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Locke and the Political Problem

The political problem is how to best achieve and preserve peace. This problem ought to be considered by everyone since everyone desires the preservation of their own lives which is best done in a peaceful environment. Peace is best made and kept under a system where the state, made up of consenting individuals, governs the people effectively while also being governed by the people themselves. This system of governing reciprocity ensures that the people do not violate each other while not being violated by the government made to protect their property in the first place. This system, that secures perpetual civic peace, is one that Locke tries to formulate in his Second Treatise, which is the state of civility or what he calls the civil society.

Locke addresses the political problem by first recognizing the state of nature. Although the state of nature is not all warfare, unlike Hobbes’ view, the state of nature is more opportune for war to break out as any perceived threat to one’s property is justification for judgement and execution by any and all individuals. This innate desire of self preservation is the law of nature that is universal in the state of nature. An individual naturally seeking to decrease the chances of war will look to civil society or a commonwealth to find security for their property. Locke’s view of property is broader than the land around someone but also includes the individual person (Locke, 19). After recognizing the state of nature, the state of war, the law of nature, and the nature of people, Locke then goes to describe what the state of civility is. In short, the state of civility or civil society is the trust people put into an institution designed to protect their property. This protection does not just mean protection from neighbors or outsiders but also protection from the government itself, which leads to how society can achieve perpetual civic peace.

Locke’s plan for perpetual civic safety starts at what he calls the “first society” or the conjugal society which is between husband and wife (Locke 42). This led to the start of the family as a relationship between parents and children. This relationship is not a temporary one made for mere procreation but a well established one made for the continuation of the species which requires parental relationships to last long enough to nourish and train the next generation to live on their own. In this society, Locke mentions how the parent who is most able and powerful should have the final say but that what the final say should be is not freely determined by that parent and it must be a final decision in the best interest of the family. As the stronger partner has final say, the lesser partner maintains the right to separate from their marital bonds, if separation is conducive to their wellbeing (Locke 44).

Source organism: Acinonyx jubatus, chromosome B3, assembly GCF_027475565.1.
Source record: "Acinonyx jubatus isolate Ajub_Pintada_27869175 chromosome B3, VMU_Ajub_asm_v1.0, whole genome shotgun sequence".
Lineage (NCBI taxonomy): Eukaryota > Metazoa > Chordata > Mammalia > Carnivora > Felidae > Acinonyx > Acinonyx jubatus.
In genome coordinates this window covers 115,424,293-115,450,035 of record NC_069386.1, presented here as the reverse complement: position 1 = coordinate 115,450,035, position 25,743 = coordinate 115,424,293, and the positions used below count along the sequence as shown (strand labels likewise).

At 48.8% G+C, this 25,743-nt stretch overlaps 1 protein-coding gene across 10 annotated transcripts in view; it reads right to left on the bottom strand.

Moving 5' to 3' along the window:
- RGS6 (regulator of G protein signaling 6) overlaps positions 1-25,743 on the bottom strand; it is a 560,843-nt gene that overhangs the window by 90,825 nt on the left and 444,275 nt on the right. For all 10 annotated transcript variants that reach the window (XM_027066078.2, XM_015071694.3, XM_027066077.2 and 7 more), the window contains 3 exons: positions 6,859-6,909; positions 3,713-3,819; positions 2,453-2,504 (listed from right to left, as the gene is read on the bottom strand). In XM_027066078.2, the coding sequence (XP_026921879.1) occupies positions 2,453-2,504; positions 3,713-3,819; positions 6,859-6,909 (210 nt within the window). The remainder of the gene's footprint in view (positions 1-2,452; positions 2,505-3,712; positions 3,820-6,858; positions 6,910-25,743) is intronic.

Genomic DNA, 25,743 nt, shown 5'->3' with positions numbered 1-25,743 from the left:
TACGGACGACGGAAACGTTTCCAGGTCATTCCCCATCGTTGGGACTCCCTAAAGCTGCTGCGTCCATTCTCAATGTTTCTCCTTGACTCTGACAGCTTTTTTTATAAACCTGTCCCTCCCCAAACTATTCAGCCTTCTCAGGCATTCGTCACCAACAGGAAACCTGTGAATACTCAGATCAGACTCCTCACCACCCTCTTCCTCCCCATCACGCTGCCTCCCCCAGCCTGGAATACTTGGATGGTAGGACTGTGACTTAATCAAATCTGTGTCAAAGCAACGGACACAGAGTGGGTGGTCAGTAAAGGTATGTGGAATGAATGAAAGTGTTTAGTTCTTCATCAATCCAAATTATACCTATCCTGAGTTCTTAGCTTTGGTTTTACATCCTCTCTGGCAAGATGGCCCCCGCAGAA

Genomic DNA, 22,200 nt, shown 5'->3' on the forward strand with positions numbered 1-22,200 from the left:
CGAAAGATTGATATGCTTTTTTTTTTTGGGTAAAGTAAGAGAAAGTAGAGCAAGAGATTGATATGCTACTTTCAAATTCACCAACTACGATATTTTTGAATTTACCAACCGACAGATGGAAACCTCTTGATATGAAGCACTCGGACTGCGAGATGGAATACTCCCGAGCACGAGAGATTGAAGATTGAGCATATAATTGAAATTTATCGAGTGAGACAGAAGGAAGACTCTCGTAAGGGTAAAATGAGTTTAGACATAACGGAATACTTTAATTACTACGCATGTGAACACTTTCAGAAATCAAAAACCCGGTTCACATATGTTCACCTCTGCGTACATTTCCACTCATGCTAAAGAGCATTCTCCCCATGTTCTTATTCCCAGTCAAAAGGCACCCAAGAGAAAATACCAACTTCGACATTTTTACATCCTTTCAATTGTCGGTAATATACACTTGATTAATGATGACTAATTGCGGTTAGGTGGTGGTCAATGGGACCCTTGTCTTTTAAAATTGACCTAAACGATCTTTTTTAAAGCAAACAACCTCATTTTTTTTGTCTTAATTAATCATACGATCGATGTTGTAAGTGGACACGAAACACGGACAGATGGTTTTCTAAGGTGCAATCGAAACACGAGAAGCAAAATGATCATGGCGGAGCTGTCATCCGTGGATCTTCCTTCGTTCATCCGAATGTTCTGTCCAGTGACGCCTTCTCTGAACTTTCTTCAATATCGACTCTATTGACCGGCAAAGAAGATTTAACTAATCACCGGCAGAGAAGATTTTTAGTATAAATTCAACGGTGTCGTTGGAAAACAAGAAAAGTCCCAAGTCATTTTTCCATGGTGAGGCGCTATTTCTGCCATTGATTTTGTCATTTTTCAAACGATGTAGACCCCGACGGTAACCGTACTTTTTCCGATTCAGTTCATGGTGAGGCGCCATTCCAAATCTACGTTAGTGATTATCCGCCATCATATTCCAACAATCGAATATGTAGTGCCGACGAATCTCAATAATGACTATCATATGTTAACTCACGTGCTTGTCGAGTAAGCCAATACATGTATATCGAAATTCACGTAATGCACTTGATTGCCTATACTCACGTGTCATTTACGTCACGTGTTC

This mutual respect between individuals, even if one individual has power over the other, continues into the master-servant dynamic. A servant, according to Locke, is a temporary civil obedience to a master via consent from the servant in a contract of paid labor (Locke 45). Since this obedience is temporary the servant’s individual right to his property is still protected from any tyrannical action by the master. A slave, on the other hand, is not temporary nor consenting and is taken through just war and so their right to their property is forfeit to the absolute will of the master which removes that slave out of the state of civility since the civil society is based on preserving an individual’s property (Locke 46).

Continuing from the small commonwealth of a family with its master, pater familias, and servants and possibly slaves, Locke expands the scenario to a broader political body that he calls the political society. This is a political structure that has the power to preserve property, which consists of life, liberty, and estate, and the power to execute those who commit offenses on anyone’s property. This is created when the society’s members consentfully give up their natural power to a single entity and in return that entity ensures the rights of the individual (Locke 46). Similar to how the lesser partner gives up their power or final say, not their rights, to the stronger partner in a marriage. This power is what individuals would use if they were in the state of nature or war to preserve their natural right to their property, however, being in that state of civility requires the relinquishing of power and judgement in order to ensure continuity of authority which better creates an environment that best secures peace to all members’ property (Locke 47).